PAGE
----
Aberrant soluble epoxide hydrolase and oxylipin levels in a porcine arteriovenous graft stenosis model

Christi M. Terry, Mary L. Carlson, Yuxia He, Arzu Ulu, Christophe Morisseau, Donald K. Blumenthal, Bruce D. Hammock, Alfred K. Cheung

Research output: Contribution to journalArticlepeer-review


Synthetic arteriovenous grafts (AVGs) used for hemodialysis frequently fail due to the development of neointimal hyperplasia (NH) at the vein-graft anastomosis. Inflammation and smooth-muscle cell (SMC) and myofibroblast proliferation and migration likely play an important role in the pathogenesis of NH. Epoxyeicosatrienoic acids (EETs), the products of the catabolism of arachidonic acid by cytochrome P450 enzymes, possess anti-inflammatory, antiproliferative, antimigratory and vasodilatory properties that should reduce NH. The degradation of vasculoprotective EETs is catalyzed by the enzyme, soluble epoxide hydrolase (sEH). sEH upregulation may thus contribute to NH development by the enhanced removal of vasculoprotective EETs. In this study, sEH, cytochrome P450 and EETs were examined after AVG placement in a porcine model to explore their potential roles in AVG stenosis. Increased sEH protein expression, decreased P450 ep- oxygenase activity and dysregulation of 5 oxylipin mediators were observed in the graft-venous anastomotic tissues when compared to control veins. Pharmacological inhibitors of sEH decreased the growth factor-induced migration of SMCs and fibroblasts, although they had no significant effect on the proliferation of these cells. These results provide insights on epoxide biology in vascular disorders and a rationale for the development of novel pharmacotherapeutic strategies to prevent AVG failure due to NH and stenosis.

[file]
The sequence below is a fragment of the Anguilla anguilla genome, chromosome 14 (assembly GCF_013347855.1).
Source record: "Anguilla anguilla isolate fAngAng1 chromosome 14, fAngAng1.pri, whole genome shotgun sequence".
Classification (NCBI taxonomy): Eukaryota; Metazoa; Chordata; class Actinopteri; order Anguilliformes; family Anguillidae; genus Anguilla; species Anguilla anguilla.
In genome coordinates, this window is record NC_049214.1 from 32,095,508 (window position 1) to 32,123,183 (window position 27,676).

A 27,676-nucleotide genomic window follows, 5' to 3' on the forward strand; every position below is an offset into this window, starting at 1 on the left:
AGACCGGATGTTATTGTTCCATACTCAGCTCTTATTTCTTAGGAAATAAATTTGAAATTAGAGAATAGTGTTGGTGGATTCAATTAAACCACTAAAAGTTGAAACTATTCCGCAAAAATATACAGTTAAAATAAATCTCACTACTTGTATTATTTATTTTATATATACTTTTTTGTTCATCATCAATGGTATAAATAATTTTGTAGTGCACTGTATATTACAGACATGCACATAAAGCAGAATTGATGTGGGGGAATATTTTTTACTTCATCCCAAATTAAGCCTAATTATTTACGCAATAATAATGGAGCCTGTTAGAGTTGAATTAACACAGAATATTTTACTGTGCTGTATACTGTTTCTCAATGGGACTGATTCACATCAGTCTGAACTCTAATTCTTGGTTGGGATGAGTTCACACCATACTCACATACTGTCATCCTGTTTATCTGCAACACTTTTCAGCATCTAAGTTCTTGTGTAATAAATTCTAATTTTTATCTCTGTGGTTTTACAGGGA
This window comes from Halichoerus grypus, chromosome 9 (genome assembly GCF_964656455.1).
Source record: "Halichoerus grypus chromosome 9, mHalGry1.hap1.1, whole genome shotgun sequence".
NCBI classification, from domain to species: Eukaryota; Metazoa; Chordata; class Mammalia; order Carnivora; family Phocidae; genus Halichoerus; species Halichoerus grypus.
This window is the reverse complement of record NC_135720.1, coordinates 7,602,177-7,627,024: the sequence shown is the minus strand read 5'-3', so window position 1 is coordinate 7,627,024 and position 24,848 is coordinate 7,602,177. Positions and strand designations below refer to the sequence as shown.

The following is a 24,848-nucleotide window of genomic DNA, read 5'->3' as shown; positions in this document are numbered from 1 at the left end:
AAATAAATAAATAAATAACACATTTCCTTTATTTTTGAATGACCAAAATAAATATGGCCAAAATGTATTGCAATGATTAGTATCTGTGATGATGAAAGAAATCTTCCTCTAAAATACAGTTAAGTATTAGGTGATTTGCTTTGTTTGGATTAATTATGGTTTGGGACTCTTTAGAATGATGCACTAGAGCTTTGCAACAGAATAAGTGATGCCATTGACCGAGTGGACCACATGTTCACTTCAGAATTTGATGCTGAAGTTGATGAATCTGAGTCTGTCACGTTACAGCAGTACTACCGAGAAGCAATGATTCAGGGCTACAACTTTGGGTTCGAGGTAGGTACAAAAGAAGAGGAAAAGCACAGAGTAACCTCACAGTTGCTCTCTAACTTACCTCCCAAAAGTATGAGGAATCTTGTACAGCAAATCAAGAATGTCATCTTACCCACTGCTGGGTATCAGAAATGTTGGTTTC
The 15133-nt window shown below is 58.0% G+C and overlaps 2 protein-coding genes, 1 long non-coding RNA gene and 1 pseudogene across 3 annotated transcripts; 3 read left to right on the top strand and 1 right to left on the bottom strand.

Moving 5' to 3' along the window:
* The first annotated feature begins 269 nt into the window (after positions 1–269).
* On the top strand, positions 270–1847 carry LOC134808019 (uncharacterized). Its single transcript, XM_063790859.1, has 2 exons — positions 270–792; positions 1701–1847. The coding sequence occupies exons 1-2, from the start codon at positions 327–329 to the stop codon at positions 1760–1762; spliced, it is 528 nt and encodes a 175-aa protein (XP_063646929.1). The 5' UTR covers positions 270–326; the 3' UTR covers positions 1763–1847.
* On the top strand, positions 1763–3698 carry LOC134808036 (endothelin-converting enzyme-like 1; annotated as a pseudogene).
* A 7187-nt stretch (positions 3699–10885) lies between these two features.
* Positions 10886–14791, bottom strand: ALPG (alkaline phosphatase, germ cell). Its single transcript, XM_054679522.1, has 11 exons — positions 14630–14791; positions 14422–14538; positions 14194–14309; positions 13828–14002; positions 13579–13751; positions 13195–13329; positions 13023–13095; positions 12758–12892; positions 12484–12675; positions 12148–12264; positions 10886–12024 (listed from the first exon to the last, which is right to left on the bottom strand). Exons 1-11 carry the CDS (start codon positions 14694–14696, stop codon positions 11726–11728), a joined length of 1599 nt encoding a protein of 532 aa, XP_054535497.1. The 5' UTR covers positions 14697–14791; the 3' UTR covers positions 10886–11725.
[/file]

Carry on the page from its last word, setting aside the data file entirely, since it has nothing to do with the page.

Original languageEnglish (US)
Pages (from-to)269-282
Number of pages14
JournalJournal of Vascular Research
Issue number4
StatePublished - Nov 13 2014


  • Arteriovenous-graft stenosis
  • Neointimal hyperplasia
  • Oxylipins
  • P450 epoxygenase
  • Soluble epoxide hydrolase

ASJC Scopus subject areas

  • Physiology
  • Cardiology and Cardiovascular Medicine
  • Medicine(all)


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